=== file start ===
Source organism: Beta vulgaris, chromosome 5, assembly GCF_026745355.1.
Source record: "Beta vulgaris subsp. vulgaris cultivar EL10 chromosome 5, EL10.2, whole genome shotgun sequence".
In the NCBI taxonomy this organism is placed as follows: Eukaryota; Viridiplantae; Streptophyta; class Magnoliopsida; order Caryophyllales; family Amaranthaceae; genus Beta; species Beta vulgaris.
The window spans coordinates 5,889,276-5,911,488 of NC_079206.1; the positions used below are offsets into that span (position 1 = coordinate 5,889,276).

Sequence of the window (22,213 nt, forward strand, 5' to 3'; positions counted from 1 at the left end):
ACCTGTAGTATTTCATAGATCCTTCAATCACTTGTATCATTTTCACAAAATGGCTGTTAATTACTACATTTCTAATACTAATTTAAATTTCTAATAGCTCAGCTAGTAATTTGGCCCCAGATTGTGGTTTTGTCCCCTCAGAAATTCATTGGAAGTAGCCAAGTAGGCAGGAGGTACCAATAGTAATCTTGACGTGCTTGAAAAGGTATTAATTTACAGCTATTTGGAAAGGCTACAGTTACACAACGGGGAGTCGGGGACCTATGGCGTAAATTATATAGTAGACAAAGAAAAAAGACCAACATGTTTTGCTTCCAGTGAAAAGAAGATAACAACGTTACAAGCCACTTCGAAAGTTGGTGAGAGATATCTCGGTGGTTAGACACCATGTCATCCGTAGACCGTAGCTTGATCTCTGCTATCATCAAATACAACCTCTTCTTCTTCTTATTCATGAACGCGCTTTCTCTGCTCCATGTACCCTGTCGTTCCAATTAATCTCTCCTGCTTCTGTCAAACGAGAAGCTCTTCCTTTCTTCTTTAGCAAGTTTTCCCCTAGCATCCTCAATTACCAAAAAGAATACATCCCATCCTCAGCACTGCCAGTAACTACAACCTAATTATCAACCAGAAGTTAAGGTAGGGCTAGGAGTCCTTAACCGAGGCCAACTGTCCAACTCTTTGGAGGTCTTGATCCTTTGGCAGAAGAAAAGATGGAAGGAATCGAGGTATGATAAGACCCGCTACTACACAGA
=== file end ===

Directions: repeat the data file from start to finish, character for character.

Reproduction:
Source organism: Beta vulgaris, chromosome 5, assembly GCF_026745355.1.
Source record: "Beta vulgaris subsp. vulgaris cultivar EL10 chromosome 5, EL10.2, whole genome shotgun sequence".
In the NCBI taxonomy this organism is placed as follows: Eukaryota; Viridiplantae; Streptophyta; class Magnoliopsida; order Caryophyllales; family Amaranthaceae; genus Beta; species Beta vulgaris.
The window spans coordinates 5,889,276-5,911,488 of NC_079206.1; the positions used below are offsets into that span (position 1 = coordinate 5,889,276).

Sequence of the window (22,213 nt, forward strand, 5' to 3'; positions counted from 1 at the left end):
ACCTGTAGTATTTCATAGATCCTTCAATCACTTGTATCATTTTCACAAAATGGCTGTTAATTACTACATTTCTAATACTAATTTAAATTTCTAATAGCTCAGCTAGTAATTTGGCCCCAGATTGTGGTTTTGTCCCCTCAGAAATTCATTGGAAGTAGCCAAGTAGGCAGGAGGTACCAATAGTAATCTTGACGTGCTTGAAAAGGTATTAATTTACAGCTATTTGGAAAGGCTACAGTTACACAACGGGGAGTCGGGGACCTATGGCGTAAATTATATAGTAGACAAAGAAAAAAGACCAACATGTTTTGCTTCCAGTGAAAAGAAGATAACAACGTTACAAGCCACTTCGAAAGTTGGTGAGAGATATCTCGGTGGTTAGACACCATGTCATCCGTAGACCGTAGCTTGATCTCTGCTATCATCAAATACAACCTCTTCTTCTTCTTATTCATGAACGCGCTTTCTCTGCTCCATGTACCCTGTCGTTCCAATTAATCTCTCCTGCTTCTGTCAAACGAGAAGCTCTTCCTTTCTTCTTTAGCAAGTTTTCCCCTAGCATCCTCAATTACCAAAAAGAATACATCCCATCCTCAGCACTGCCAGTAACTACAACCTAATTATCAACCAGAAGTTAAGGTAGGGCTAGGAGTCCTTAACCGAGGCCAACTGTCCAACTCTTTGGAGGTCTTGATCCTTTGGCAGAAGAAAAGATGGAAGGAATCGAGGTATGATAAGACCCGCTACTACACAGA